Salem seeks grant money through ODOT program
SALEM, Ore. (KOIN) — The Salem City Council took steps Monday night to make areas of the city safer for pedestrians and cyclists — and more appealing to developers coming to the city.
The push to improve accessibility and safety in areas of Salem that need it most is all part of a bigger project through the Oregon Department of Transportation investing in multi-use transportation paths that aren’t a part of roads.
Salem is embarking on 2 major projects to improve pedestrian and cyclist safety through ODOT’s Community Paths Program.
One program would create a pedestrian bridge over Highway 22, connecting a park and homes to the area of Miller Elementary. People in the area say this is needed, something City Councilor Trevor Phillips agrees with.
“There’s a grade school just north of Highway 22 and there’s no way for the community that’s south of there to get there safely,” Phillips said Monday night.
The first step would include $300,000 in refinement grant money from the Community Paths Program to determine further steps such as design and overall cost.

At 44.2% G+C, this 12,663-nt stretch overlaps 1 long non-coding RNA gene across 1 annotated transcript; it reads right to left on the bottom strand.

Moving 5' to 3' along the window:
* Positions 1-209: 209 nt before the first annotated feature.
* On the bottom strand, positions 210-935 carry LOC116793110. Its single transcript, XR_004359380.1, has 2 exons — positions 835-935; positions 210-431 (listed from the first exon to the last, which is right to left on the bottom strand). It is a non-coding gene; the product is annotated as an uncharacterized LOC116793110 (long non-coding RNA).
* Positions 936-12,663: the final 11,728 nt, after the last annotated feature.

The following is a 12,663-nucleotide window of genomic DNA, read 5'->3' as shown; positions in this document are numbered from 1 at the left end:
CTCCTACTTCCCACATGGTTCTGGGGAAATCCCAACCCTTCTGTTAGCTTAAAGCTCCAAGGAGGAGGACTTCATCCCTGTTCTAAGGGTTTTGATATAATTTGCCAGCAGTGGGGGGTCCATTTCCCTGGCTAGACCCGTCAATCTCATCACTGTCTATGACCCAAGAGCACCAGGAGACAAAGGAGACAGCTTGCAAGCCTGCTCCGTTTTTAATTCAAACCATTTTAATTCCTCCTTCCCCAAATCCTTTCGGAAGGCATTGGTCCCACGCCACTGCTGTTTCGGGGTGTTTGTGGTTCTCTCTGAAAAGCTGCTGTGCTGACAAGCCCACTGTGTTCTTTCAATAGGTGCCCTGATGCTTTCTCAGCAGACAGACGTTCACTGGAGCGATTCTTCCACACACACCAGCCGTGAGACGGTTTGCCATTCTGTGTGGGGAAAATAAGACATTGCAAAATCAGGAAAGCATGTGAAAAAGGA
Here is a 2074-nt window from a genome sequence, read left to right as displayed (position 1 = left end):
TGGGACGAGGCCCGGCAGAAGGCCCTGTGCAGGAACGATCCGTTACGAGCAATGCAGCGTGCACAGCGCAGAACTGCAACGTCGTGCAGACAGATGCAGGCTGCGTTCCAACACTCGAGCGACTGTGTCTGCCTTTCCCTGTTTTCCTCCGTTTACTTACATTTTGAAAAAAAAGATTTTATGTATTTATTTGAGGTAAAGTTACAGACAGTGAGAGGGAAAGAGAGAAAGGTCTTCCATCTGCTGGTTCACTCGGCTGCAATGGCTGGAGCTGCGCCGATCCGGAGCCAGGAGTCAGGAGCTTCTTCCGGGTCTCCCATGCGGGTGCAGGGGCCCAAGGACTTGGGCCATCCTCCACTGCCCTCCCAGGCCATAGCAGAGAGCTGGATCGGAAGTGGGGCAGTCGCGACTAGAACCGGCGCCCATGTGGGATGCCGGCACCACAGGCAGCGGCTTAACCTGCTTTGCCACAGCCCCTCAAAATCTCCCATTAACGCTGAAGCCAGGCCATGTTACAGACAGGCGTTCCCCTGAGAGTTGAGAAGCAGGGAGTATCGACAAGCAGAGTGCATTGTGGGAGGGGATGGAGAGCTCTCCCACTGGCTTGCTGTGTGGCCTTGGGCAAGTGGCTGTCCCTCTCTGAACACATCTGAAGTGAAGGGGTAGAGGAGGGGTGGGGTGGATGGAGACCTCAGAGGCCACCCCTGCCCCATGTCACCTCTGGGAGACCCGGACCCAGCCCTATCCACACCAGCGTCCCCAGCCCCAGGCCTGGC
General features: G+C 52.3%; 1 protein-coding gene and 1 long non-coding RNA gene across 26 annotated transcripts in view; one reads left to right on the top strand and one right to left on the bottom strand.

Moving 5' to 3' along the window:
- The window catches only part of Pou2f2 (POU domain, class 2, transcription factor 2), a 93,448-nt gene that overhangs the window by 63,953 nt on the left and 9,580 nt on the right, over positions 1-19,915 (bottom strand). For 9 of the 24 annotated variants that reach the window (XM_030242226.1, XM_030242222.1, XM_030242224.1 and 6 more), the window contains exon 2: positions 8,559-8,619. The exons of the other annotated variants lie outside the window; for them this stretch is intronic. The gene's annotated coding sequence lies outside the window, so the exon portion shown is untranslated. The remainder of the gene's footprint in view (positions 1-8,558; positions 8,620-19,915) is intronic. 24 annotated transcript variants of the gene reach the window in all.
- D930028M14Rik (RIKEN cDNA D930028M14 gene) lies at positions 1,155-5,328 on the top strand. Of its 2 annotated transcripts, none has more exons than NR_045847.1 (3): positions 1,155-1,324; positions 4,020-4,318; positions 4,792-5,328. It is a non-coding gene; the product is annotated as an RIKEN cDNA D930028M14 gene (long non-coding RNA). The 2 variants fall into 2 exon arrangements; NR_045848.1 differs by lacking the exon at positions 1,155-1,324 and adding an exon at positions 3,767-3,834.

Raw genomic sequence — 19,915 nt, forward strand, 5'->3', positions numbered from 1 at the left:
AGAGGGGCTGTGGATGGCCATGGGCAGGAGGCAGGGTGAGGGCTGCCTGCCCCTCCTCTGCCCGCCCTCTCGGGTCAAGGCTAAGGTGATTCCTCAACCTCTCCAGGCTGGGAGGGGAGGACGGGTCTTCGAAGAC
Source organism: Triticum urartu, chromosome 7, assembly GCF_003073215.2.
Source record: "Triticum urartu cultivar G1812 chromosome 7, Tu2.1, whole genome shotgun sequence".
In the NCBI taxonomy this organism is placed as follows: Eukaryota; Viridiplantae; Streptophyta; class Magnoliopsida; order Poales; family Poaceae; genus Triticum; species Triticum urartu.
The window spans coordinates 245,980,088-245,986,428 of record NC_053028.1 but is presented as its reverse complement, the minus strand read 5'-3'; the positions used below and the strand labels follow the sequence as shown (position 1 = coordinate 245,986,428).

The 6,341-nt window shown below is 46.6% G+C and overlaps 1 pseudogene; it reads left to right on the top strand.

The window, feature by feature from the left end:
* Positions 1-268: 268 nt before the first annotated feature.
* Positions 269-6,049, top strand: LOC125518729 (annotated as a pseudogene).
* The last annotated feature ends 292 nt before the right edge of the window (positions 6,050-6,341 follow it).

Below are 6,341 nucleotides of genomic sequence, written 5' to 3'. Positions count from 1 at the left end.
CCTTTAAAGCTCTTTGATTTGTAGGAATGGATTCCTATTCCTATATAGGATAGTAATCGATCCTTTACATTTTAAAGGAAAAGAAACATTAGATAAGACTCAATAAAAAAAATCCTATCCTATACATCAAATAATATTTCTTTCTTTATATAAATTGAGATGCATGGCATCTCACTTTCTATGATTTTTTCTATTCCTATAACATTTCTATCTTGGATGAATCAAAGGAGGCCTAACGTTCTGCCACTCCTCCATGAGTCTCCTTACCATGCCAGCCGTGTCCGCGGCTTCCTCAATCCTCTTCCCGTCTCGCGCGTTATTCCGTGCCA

Salem officials are also looking toward constructing the Pringle Creek Path under Commercial Street and the railroad to various park paths. They’re requesting $6 million from the Community Paths Program to cover most of the $8 million project.
Mayor Chris Hoy said these potential projects and the subsequent need for pedestrian and cyclist access are even a draw for developers.
These projects are “things they’re interested in before they invest their money in Salem to know we’re more walkable, bikeable and that sort of thing,” Hoy said.
The Salem City Council unanimously approved the grant applications on Monday night. But it’s unclear how soon the projects may actually be put into motion.